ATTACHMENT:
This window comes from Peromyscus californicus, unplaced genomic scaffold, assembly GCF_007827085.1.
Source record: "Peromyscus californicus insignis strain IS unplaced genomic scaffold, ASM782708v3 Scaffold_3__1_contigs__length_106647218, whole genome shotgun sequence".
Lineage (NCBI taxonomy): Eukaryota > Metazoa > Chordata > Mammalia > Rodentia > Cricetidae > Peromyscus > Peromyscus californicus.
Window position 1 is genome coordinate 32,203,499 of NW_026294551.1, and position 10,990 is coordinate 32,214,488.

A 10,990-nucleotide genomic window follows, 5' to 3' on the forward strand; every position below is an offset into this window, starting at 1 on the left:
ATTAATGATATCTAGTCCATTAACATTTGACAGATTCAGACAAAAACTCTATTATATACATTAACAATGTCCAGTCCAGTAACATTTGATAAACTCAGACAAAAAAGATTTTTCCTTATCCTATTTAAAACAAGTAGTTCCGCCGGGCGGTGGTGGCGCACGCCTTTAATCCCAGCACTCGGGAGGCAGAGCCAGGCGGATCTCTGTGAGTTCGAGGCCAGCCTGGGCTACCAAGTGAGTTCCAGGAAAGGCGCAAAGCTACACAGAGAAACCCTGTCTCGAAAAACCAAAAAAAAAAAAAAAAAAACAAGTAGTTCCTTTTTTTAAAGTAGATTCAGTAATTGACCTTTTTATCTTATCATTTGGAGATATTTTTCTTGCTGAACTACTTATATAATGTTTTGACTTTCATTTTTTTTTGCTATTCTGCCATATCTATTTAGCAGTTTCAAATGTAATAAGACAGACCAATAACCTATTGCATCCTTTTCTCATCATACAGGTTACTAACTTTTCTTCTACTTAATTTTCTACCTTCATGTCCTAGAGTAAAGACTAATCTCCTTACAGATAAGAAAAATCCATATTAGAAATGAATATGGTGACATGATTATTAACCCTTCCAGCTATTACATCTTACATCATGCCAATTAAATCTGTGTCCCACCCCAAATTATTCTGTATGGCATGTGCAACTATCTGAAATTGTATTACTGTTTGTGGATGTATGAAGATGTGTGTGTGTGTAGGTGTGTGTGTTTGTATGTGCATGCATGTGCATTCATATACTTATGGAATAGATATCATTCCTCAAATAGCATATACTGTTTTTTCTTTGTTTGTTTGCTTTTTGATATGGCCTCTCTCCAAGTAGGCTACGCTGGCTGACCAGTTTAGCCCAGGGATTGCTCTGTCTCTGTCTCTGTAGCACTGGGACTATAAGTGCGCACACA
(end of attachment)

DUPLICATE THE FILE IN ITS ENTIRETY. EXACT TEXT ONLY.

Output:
This window comes from Peromyscus californicus, unplaced genomic scaffold, assembly GCF_007827085.1.
Source record: "Peromyscus californicus insignis strain IS unplaced genomic scaffold, ASM782708v3 Scaffold_3__1_contigs__length_106647218, whole genome shotgun sequence".
Lineage (NCBI taxonomy): Eukaryota > Metazoa > Chordata > Mammalia > Rodentia > Cricetidae > Peromyscus > Peromyscus californicus.
Window position 1 is genome coordinate 32,203,499 of NW_026294551.1, and position 10,990 is coordinate 32,214,488.

A 10,990-nucleotide genomic window follows, 5' to 3' on the forward strand; every position below is an offset into this window, starting at 1 on the left:
ATTAATGATATCTAGTCCATTAACATTTGACAGATTCAGACAAAAACTCTATTATATACATTAACAATGTCCAGTCCAGTAACATTTGATAAACTCAGACAAAAAAGATTTTTCCTTATCCTATTTAAAACAAGTAGTTCCGCCGGGCGGTGGTGGCGCACGCCTTTAATCCCAGCACTCGGGAGGCAGAGCCAGGCGGATCTCTGTGAGTTCGAGGCCAGCCTGGGCTACCAAGTGAGTTCCAGGAAAGGCGCAAAGCTACACAGAGAAACCCTGTCTCGAAAAACCAAAAAAAAAAAAAAAAAAACAAGTAGTTCCTTTTTTTAAAGTAGATTCAGTAATTGACCTTTTTATCTTATCATTTGGAGATATTTTTCTTGCTGAACTACTTATATAATGTTTTGACTTTCATTTTTTTTTGCTATTCTGCCATATCTATTTAGCAGTTTCAAATGTAATAAGACAGACCAATAACCTATTGCATCCTTTTCTCATCATACAGGTTACTAACTTTTCTTCTACTTAATTTTCTACCTTCATGTCCTAGAGTAAAGACTAATCTCCTTACAGATAAGAAAAATCCATATTAGAAATGAATATGGTGACATGATTATTAACCCTTCCAGCTATTACATCTTACATCATGCCAATTAAATCTGTGTCCCACCCCAAATTATTCTGTATGGCATGTGCAACTATCTGAAATTGTATTACTGTTTGTGGATGTATGAAGATGTGTGTGTGTGTAGGTGTGTGTGTTTGTATGTGCATGCATGTGCATTCATATACTTATGGAATAGATATCATTCCTCAAATAGCATATACTGTTTTTTCTTTGTTTGTTTGCTTTTTGATATGGCCTCTCTCCAAGTAGGCTACGCTGGCTGACCAGTTTAGCCCAGGGATTGCTCTGTCTCTGTCTCTGTAGCACTGGGACTATAAGTGCGCACACA